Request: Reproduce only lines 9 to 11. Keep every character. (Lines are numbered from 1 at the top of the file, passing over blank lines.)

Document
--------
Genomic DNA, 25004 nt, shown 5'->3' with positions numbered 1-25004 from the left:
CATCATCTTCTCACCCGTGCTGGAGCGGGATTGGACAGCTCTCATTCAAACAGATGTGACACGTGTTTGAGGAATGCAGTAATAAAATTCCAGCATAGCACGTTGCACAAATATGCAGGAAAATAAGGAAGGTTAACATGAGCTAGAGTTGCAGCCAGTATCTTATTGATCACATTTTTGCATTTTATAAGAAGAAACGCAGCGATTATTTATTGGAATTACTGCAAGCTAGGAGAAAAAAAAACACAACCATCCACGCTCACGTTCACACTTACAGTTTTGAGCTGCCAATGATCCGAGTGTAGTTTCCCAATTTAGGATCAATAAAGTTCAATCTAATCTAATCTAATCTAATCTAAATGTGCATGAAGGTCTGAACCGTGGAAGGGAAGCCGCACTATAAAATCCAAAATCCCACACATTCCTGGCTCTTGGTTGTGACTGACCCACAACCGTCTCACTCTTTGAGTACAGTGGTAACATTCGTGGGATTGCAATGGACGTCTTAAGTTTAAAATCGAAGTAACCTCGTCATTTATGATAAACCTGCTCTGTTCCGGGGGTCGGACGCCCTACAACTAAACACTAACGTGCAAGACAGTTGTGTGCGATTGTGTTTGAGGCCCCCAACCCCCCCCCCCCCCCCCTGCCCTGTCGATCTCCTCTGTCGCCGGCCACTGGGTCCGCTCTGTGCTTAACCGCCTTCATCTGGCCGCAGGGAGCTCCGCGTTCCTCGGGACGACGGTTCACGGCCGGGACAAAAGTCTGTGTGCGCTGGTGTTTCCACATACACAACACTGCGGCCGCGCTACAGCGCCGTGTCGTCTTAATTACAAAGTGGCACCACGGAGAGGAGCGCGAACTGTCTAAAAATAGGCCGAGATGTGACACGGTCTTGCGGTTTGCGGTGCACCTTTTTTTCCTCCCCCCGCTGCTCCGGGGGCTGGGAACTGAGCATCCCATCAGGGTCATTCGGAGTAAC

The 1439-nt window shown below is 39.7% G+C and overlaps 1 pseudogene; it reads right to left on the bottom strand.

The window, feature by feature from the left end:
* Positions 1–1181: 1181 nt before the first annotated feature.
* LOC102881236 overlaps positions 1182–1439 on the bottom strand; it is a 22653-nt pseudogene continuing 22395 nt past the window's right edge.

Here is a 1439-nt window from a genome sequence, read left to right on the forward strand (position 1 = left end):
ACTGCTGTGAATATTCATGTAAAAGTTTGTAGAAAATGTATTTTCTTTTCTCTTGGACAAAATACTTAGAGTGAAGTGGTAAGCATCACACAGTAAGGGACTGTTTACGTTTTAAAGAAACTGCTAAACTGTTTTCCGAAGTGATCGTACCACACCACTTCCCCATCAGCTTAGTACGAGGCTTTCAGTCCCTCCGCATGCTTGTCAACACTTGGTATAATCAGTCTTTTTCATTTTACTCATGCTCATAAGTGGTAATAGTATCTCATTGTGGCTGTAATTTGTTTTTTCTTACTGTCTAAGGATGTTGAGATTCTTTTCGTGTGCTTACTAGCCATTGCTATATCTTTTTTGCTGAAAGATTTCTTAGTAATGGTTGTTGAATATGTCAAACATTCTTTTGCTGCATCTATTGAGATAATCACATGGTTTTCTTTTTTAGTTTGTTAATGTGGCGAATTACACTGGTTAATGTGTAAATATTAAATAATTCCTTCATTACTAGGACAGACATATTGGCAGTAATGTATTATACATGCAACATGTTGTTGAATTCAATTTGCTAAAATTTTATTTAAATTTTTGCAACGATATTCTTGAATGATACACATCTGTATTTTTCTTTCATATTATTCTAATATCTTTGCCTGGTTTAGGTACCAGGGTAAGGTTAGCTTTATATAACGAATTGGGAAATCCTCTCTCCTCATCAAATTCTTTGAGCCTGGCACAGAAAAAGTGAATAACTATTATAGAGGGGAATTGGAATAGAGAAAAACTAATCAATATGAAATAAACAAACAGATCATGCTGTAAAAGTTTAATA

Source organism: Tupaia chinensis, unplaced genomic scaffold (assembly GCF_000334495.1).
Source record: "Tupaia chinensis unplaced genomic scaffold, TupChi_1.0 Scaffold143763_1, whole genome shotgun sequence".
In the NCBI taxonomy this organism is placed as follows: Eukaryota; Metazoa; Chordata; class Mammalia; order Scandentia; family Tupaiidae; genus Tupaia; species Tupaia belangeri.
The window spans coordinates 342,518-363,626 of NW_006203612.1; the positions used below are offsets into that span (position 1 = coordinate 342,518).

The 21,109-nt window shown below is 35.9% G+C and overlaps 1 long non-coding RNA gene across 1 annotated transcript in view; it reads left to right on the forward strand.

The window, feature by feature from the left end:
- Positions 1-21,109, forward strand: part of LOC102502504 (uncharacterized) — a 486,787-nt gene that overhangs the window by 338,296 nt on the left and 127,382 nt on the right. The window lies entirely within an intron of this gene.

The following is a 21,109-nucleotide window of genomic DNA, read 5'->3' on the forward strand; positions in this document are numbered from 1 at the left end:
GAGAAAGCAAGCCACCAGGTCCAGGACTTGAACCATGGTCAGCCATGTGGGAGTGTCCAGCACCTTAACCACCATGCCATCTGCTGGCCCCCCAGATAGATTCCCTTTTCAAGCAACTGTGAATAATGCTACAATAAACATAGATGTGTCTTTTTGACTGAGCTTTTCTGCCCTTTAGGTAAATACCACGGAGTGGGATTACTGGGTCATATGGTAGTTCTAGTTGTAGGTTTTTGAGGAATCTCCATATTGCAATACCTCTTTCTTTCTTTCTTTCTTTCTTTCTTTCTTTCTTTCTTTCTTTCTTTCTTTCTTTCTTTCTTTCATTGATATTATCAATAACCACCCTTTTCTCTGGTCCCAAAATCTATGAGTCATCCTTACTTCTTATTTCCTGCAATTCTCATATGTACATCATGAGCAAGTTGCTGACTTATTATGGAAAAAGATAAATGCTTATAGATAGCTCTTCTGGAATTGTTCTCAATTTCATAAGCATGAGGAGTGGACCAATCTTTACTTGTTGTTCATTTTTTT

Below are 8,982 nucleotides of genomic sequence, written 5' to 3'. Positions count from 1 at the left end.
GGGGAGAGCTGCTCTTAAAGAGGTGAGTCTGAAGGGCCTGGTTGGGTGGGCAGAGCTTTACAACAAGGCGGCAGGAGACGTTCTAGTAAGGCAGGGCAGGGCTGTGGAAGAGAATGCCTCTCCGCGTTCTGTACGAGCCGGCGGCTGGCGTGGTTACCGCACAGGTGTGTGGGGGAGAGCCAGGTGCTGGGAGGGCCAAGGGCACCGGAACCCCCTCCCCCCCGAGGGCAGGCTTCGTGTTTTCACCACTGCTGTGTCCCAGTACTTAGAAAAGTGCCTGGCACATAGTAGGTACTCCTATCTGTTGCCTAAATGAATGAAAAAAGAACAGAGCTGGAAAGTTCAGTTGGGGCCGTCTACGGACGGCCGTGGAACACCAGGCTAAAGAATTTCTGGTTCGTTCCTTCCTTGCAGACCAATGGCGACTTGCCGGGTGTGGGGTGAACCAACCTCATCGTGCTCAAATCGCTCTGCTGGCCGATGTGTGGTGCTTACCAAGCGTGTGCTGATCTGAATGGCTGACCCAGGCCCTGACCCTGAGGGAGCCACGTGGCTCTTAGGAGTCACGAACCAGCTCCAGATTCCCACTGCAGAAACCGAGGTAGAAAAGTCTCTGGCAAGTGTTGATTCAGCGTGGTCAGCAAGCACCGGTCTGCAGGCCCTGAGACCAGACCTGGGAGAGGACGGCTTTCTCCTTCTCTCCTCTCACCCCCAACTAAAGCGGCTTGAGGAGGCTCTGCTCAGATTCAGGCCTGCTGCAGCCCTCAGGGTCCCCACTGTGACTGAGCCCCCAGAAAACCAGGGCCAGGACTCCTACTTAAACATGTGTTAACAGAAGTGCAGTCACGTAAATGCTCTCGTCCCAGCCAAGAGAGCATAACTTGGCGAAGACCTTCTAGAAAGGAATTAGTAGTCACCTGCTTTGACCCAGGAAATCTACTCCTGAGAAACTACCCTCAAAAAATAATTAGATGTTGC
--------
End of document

Source organism: Tupaia chinensis, unplaced genomic scaffold (assembly GCF_000334495.1).
Source record: "Tupaia chinensis unplaced genomic scaffold, TupChi_1.0 Scaffold143763_1, whole genome shotgun sequence".
In the NCBI taxonomy this organism is placed as follows: Eukaryota; Metazoa; Chordata; class Mammalia; order Scandentia; family Tupaiidae; genus Tupaia; species Tupaia belangeri.